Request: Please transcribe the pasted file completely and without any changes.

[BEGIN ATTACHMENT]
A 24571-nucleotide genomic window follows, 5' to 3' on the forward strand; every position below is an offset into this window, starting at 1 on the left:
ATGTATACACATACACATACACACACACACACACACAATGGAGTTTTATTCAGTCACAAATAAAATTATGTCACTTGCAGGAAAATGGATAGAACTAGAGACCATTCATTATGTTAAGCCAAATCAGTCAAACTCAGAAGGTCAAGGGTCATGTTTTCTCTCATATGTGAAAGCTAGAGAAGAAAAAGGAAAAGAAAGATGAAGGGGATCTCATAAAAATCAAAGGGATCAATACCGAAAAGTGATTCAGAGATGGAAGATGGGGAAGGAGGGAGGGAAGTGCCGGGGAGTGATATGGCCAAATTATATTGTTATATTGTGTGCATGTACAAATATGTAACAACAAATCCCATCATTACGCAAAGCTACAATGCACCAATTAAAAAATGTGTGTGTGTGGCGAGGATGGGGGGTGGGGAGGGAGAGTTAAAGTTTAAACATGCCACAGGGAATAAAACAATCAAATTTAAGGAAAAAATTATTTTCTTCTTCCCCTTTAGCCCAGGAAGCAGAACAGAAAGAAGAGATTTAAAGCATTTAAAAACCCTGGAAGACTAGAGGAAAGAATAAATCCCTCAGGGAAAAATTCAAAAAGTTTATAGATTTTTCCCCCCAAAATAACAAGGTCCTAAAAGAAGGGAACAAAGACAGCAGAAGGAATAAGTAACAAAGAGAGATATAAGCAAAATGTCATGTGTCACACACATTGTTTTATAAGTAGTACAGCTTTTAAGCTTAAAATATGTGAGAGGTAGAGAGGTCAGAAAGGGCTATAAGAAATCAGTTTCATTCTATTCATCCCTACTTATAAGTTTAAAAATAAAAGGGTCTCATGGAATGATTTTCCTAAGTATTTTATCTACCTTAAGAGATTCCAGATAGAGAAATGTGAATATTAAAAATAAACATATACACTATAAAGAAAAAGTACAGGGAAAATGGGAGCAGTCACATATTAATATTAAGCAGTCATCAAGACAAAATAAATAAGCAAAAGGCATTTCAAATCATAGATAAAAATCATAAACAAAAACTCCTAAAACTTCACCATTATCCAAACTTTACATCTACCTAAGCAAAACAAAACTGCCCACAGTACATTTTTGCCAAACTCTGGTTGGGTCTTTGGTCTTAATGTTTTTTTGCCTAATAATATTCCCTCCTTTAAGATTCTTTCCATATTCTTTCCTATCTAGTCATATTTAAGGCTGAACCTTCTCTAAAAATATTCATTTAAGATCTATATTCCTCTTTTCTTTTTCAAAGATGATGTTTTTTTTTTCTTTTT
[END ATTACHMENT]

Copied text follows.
A 24571-nucleotide genomic window follows, 5' to 3' on the forward strand; every position below is an offset into this window, starting at 1 on the left:
ATGTATACACATACACATACACACACACACACACACAATGGAGTTTTATTCAGTCACAAATAAAATTATGTCACTTGCAGGAAAATGGATAGAACTAGAGACCATTCATTATGTTAAGCCAAATCAGTCAAACTCAGAAGGTCAAGGGTCATGTTTTCTCTCATATGTGAAAGCTAGAGAAGAAAAAGGAAAAGAAAGATGAAGGGGATCTCATAAAAATCAAAGGGATCAATACCGAAAAGTGATTCAGAGATGGAAGATGGGGAAGGAGGGAGGGAAGTGCCGGGGAGTGATATGGCCAAATTATATTGTTATATTGTGTGCATGTACAAATATGTAACAACAAATCCCATCATTACGCAAAGCTACAATGCACCAATTAAAAAATGTGTGTGTGTGGCGAGGATGGGGGGTGGGGAGGGAGAGTTAAAGTTTAAACATGCCACAGGGAATAAAACAATCAAATTTAAGGAAAAAATTATTTTCTTCTTCCCCTTTAGCCCAGGAAGCAGAACAGAAAGAAGAGATTTAAAGCATTTAAAAACCCTGGAAGACTAGAGGAAAGAATAAATCCCTCAGGGAAAAATTCAAAAAGTTTATAGATTTTTCCCCCCAAAATAACAAGGTCCTAAAAGAAGGGAACAAAGACAGCAGAAGGAATAAGTAACAAAGAGAGATATAAGCAAAATGTCATGTGTCACACACATTGTTTTATAAGTAGTACAGCTTTTAAGCTTAAAATATGTGAGAGGTAGAGAGGTCAGAAAGGGCTATAAGAAATCAGTTTCATTCTATTCATCCCTACTTATAAGTTTAAAAATAAAAGGGTCTCATGGAATGATTTTCCTAAGTATTTTATCTACCTTAAGAGATTCCAGATAGAGAAATGTGAATATTAAAAATAAACATATACACTATAAAGAAAAAGTACAGGGAAAATGGGAGCAGTCACATATTAATATTAAGCAGTCATCAAGACAAAATAAATAAGCAAAAGGCATTTCAAATCATAGATAAAAATCATAAACAAAAACTCCTAAAACTTCACCATTATCCAAACTTTACATCTACCTAAGCAAAACAAAACTGCCCACAGTACATTTTTGCCAAACTCTGGTTGGGTCTTTGGTCTTAATGTTTTTTTGCCTAATAATATTCCCTCCTTTAAGATTCTTTCCATATTCTTTCCTATCTAGTCATATTTAAGGCTGAACCTTCTCTAAAAATATTCATTTAAGATCTATATTCCTCTTTTCTTTTTCAAAGATGATGTTTTTTTTTTCTTTTT